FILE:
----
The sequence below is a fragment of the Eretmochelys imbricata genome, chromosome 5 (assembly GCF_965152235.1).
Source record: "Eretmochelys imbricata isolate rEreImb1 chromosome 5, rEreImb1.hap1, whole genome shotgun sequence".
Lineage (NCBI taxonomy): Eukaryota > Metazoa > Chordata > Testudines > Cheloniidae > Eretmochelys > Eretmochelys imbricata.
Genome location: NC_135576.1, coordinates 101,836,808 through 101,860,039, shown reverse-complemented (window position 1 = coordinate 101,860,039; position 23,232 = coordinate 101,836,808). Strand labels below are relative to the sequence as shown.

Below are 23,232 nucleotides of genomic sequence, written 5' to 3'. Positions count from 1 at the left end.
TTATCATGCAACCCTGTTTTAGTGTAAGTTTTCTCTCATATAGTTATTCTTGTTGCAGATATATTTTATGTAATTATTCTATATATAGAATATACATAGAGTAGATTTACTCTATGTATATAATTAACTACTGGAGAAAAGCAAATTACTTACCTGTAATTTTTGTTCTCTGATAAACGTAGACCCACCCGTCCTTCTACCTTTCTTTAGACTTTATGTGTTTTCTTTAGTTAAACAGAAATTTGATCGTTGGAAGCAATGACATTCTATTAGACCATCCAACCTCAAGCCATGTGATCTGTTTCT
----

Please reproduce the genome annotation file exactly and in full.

The sequence below is a fragment of the Eretmochelys imbricata genome, chromosome 5 (assembly GCF_965152235.1).
Source record: "Eretmochelys imbricata isolate rEreImb1 chromosome 5, rEreImb1.hap1, whole genome shotgun sequence".
Lineage (NCBI taxonomy): Eukaryota > Metazoa > Chordata > Testudines > Cheloniidae > Eretmochelys > Eretmochelys imbricata.
Genome location: NC_135576.1, coordinates 101,836,808 through 101,860,039, shown reverse-complemented (window position 1 = coordinate 101,860,039; position 23,232 = coordinate 101,836,808). Strand labels below are relative to the sequence as shown.

Below are 23,232 nucleotides of genomic sequence, written 5' to 3'. Positions count from 1 at the left end.
TTATCATGCAACCCTGTTTTAGTGTAAGTTTTCTCTCATATAGTTATTCTTGTTGCAGATATATTTTATGTAATTATTCTATATATAGAATATACATAGAGTAGATTTACTCTATGTATATAATTAACTACTGGAGAAAAGCAAATTACTTACCTGTAATTTTTGTTCTCTGATAAACGTAGACCCACCCGTCCTTCTACCTTTCTTTAGACTTTATGTGTTTTCTTTAGTTAAACAGAAATTTGATCGTTGGAAGCAATGACATTCTATTAGACCATCCAACCTCAAGCCATGTGATCTGTTTCT